Harvesting Greens

It was a mild Saturday, and we took our time to the fields, Zach and Mia and me. First we checked out the chicken coop, and shooed the hen sitting on the eggs. Six warm eggs in different shades of pinky-brown. The chickens pecked at the metal eyelets on my shoes, and Zach messed around with them. They hold pretty still when you pick them up, and he stroked their necks, making sure they pointed outwards so they wouldn’t peck at his eyes. Two ran out and I laughed as he chased them down, watching them waddle out of his grasp. They were pretty quick

Zach pointed out the farms further down. The People’s Grocery was right next door, and then, farther away, a Vietnamese community farmed for themselves. Zach was excited about all the rows they had dedicated to strawberries, the rows under black plastic cover, with the plants peeking out of the holes. Apparently they just might trade, later, for a few of them. Off to the side, was a stand of fig trees, once owned by woman but no longer. He didn’t know what would happen with them. But their own farm wasn’t permitted to plant trees, simply because if they left, the city of SF would have to rip them out.

We eventually set out to the mustard rows, with scissors and plastic crates. We were going to fill them up with greens for the farmer’s market tomorrow. Nothing too stemmy, but otherwise, it was fair game. I was definitely the slowest, but there was no pressure. No pressure is good, compared to my usual worklife. Filling the crates took some time, and as we bent to the row and crept slowly downwards, Zach told funny stories about the aggressive rooster they used to have, the farm internships in Santa Cruz, and what to do with the mustards we’d be allowed to take home at the end of the day. When our crates were full, we spread them out, one by one, on the picnic table, and picked out the grass, the dead looking leaves, the bugs (which I couldn’t bring myself to touch), and the leaves that had holes chewed in them. We put them in 1 pound bags.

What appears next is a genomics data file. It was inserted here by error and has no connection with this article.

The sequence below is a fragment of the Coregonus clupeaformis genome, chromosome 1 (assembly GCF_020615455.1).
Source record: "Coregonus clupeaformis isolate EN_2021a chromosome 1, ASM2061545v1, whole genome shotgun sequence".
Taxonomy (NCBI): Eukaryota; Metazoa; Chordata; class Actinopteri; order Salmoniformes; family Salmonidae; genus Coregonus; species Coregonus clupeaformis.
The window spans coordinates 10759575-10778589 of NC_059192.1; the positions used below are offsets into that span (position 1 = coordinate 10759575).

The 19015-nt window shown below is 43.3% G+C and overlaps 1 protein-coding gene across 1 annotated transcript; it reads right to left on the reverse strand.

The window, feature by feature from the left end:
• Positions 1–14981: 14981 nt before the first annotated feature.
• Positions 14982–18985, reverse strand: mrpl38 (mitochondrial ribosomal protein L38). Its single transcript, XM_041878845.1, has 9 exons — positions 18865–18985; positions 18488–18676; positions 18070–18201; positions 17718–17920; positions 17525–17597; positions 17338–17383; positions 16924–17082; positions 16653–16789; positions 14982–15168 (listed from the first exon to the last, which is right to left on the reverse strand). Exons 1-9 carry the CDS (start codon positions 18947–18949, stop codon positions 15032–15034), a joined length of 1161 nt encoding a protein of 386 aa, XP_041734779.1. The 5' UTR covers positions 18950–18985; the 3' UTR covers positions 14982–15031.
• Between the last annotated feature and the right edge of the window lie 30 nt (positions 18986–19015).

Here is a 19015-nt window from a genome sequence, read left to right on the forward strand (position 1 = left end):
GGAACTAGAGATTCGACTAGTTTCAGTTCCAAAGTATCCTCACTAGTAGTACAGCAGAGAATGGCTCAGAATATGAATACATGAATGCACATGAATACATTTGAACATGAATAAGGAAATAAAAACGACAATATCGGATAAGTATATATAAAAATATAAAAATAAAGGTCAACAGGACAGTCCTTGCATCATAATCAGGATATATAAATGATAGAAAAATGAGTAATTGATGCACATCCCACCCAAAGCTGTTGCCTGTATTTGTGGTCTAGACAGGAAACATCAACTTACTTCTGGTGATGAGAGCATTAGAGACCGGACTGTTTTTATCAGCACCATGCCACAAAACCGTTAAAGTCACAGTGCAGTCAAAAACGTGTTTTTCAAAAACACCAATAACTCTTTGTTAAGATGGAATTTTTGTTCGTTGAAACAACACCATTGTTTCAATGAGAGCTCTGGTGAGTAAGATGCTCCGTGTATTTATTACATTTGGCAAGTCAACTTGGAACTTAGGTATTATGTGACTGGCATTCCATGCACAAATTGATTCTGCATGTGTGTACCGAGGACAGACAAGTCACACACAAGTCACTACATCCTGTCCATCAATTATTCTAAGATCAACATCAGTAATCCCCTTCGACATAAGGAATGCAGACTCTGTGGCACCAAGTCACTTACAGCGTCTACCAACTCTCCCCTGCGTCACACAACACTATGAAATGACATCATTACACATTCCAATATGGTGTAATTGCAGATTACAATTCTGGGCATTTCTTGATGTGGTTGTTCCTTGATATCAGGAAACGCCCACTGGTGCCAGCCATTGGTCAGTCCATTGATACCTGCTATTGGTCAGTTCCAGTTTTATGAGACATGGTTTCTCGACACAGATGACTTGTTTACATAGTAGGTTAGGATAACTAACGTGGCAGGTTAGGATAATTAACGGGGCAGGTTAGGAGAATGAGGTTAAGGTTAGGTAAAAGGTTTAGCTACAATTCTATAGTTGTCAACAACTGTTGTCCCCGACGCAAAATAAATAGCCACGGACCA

Sometime in the midst of this, Fred came back with a mid-morning snack, more than could I ask for. He took out a couple of Pink Lady apples, and some asian pears that had been given to him. I brought out some almonds. The Pink Ladies were perfumed, blushing pink, delicately flavored, the Yalli (sp?) pears were honeyish, melon-round in flavor. Delicious. I listened to Zach and Fred talk about the Seeds of Change catalog, (which would be featuring one of Fred’s hybrids), different tractors, and what kind of niche they might be able to fill at the market tomorrow.

After we had finished in the rows, Fred rubbed a clump of dirt in his hands, to test its moisture content. It may be dried out enough to rototill. If they waited to for the soil to dry out more, it may just end up raining for a week or two, and the weeds may get out of control. The trick was to till before the weeds went to seed, in which case they can get a bit out of control. So he got into the bright orange Kubota tractor, and lined it up between the rows. Its whirring metal teeth sank into the ground,  staying clear of the irrigation tubing that edged the field, and each row. We watched him go down the row, which took about ten minutes, then back up another. Then it was time to go. The four hours flew by fast.

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